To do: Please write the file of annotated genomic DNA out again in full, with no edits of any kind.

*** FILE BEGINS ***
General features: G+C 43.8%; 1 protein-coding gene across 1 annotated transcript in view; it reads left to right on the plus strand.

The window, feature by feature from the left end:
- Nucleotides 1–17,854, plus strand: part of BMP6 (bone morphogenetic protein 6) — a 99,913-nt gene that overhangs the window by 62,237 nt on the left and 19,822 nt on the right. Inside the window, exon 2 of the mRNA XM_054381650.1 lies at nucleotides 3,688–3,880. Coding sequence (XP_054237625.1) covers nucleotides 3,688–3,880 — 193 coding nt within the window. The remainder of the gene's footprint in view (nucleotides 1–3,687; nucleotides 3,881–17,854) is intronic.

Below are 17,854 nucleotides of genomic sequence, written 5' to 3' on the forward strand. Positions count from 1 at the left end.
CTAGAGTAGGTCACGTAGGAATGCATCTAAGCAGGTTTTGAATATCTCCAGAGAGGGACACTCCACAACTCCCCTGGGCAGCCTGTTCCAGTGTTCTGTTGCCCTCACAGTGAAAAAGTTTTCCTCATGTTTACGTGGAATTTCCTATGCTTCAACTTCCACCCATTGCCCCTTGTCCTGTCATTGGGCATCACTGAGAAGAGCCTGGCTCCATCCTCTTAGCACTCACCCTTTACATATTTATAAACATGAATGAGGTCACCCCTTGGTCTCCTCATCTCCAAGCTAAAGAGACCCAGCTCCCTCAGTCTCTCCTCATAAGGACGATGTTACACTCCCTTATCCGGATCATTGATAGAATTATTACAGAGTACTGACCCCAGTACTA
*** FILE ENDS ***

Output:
General features: G+C 43.8%; 1 protein-coding gene across 1 annotated transcript in view; it reads left to right on the plus strand.

The window, feature by feature from the left end:
- Nucleotides 1–17,854, plus strand: part of BMP6 (bone morphogenetic protein 6) — a 99,913-nt gene that overhangs the window by 62,237 nt on the left and 19,822 nt on the right. Inside the window, exon 2 of the mRNA XM_054381650.1 lies at nucleotides 3,688–3,880. Coding sequence (XP_054237625.1) covers nucleotides 3,688–3,880 — 193 coding nt within the window. The remainder of the gene's footprint in view (nucleotides 1–3,687; nucleotides 3,881–17,854) is intronic.

Below are 17,854 nucleotides of genomic sequence, written 5' to 3' on the forward strand. Positions count from 1 at the left end.
CTAGAGTAGGTCACGTAGGAATGCATCTAAGCAGGTTTTGAATATCTCCAGAGAGGGACACTCCACAACTCCCCTGGGCAGCCTGTTCCAGTGTTCTGTTGCCCTCACAGTGAAAAAGTTTTCCTCATGTTTACGTGGAATTTCCTATGCTTCAACTTCCACCCATTGCCCCTTGTCCTGTCATTGGGCATCACTGAGAAGAGCCTGGCTCCATCCTCTTAGCACTCACCCTTTACATATTTATAAACATGAATGAGGTCACCCCTTGGTCTCCTCATCTCCAAGCTAAAGAGACCCAGCTCCCTCAGTCTCTCCTCATAAGGACGATGTTACACTCCCTTATCCGGATCATTGATAGAATTATTACAGAGTACTGACCCCAGTACTA